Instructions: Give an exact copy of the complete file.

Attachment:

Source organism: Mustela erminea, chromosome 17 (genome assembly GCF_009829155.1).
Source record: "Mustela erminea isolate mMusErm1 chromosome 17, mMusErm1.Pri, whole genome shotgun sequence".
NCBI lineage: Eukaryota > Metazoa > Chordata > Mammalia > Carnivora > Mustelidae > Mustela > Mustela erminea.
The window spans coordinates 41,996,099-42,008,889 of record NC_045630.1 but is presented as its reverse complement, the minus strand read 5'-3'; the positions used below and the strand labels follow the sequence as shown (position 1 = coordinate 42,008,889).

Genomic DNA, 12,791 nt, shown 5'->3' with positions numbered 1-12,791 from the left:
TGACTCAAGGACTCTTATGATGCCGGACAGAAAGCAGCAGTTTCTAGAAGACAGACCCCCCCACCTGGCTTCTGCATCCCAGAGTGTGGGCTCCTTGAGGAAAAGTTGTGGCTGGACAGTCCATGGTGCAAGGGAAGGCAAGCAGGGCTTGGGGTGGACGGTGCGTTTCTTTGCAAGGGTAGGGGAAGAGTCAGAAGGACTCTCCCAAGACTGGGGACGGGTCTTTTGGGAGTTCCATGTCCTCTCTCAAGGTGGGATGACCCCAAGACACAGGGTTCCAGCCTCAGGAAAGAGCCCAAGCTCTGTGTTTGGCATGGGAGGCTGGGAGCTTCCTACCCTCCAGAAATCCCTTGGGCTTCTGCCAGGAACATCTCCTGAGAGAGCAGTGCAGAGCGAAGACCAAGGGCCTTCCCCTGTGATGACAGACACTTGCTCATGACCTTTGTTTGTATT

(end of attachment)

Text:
Source organism: Mustela erminea, chromosome 17 (genome assembly GCF_009829155.1).
Source record: "Mustela erminea isolate mMusErm1 chromosome 17, mMusErm1.Pri, whole genome shotgun sequence".
NCBI lineage: Eukaryota > Metazoa > Chordata > Mammalia > Carnivora > Mustelidae > Mustela > Mustela erminea.
The window spans coordinates 41,996,099-42,008,889 of record NC_045630.1 but is presented as its reverse complement, the minus strand read 5'-3'; the positions used below and the strand labels follow the sequence as shown (position 1 = coordinate 42,008,889).

Genomic DNA, 12,791 nt, shown 5'->3' with positions numbered 1-12,791 from the left:
TGACTCAAGGACTCTTATGATGCCGGACAGAAAGCAGCAGTTTCTAGAAGACAGACCCCCCCACCTGGCTTCTGCATCCCAGAGTGTGGGCTCCTTGAGGAAAAGTTGTGGCTGGACAGTCCATGGTGCAAGGGAAGGCAAGCAGGGCTTGGGGTGGACGGTGCGTTTCTTTGCAAGGGTAGGGGAAGAGTCAGAAGGACTCTCCCAAGACTGGGGACGGGTCTTTTGGGAGTTCCATGTCCTCTCTCAAGGTGGGATGACCCCAAGACACAGGGTTCCAGCCTCAGGAAAGAGCCCAAGCTCTGTGTTTGGCATGGGAGGCTGGGAGCTTCCTACCCTCCAGAAATCCCTTGGGCTTCTGCCAGGAACATCTCCTGAGAGAGCAGTGCAGAGCGAAGACCAAGGGCCTTCCCCTGTGATGACAGACACTTGCTCATGACCTTTGTTTGTATT